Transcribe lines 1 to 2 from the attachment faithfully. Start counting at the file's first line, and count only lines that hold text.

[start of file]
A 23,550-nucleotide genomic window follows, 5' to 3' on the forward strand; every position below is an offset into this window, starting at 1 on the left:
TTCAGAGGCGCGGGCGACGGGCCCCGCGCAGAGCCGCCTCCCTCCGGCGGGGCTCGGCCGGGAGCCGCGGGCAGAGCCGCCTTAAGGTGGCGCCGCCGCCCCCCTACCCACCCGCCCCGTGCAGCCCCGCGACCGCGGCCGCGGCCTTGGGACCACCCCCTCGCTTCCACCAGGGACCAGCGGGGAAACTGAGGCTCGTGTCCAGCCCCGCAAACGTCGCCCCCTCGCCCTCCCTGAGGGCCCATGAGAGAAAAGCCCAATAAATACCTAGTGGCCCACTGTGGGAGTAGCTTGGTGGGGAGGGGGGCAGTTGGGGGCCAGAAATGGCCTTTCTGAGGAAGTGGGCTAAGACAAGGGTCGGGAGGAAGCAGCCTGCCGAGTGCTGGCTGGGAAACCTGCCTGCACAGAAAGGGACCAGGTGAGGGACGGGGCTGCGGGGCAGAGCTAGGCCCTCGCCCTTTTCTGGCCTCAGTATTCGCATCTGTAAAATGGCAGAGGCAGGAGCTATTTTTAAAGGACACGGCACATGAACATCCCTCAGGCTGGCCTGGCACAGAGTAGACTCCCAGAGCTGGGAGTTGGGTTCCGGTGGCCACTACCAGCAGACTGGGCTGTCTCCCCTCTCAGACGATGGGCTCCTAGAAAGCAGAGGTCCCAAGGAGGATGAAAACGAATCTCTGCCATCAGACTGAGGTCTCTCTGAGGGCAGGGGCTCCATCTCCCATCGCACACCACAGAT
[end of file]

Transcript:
A 23,550-nucleotide genomic window follows, 5' to 3' on the forward strand; every position below is an offset into this window, starting at 1 on the left:
TTCAGAGGCGCGGGCGACGGGCCCCGCGCAGAGCCGCCTCCCTCCGGCGGGGCTCGGCCGGGAGCCGCGGGCAGAGCCGCCTTAAGGTGGCGCCGCCGCCCCCCTACCCACCCGCCCCGTGCAGCCCCGCGACCGCGGCCGCGGCCTTGGGACCACCCCCTCGCTTCCACCAGGGACCAGCGGGGAAACTGAGGCTCGTGTCCAGCCCCGCAAACGTCGCCCCCTCGCCCTCCCTGAGGGCCCATGAGAGAAAAGCCCAATAAATACCTAGTGGCCCACTGTGGGAGTAGCTTGGTGGGGAGGGGGGCAGTTGGGGGCCAGAAATGGCCTTTCTGAGGAAGTGGGCTAAGACAAGGGTCGGGAGGAAGCAGCCTGCCGAGTGCTGGCTGGGAAACCTGCCTGCACAGAAAGGGACCAGGTGAGGGACGGGGCTGCGGGGCAGAGCTAGGCCCTCGCCCTTTTCTGGCCTCAGTATTCGCATCTGTAAAATGGCAGAGGCAGGAGCTATTTTTAAAGGACACGGCACATGAACATCCCTCAGGCTGGCCTGGCACAGAGTAGACTCCCAGAGCTGGGAGTTGGGTTCCGGTGGCCACTACCAGCAGACTGGGCTGTCTCCCCTCTCAGACGATGGGCTCCTAGAAAGCAGAGGTCCCAAGGAGGATGAAAACGAATCTCTGCCATCAGACTGAGGTCTCTCTGAGGGCAGGGGCTCCATCTCCCATCGCACACCACAGAT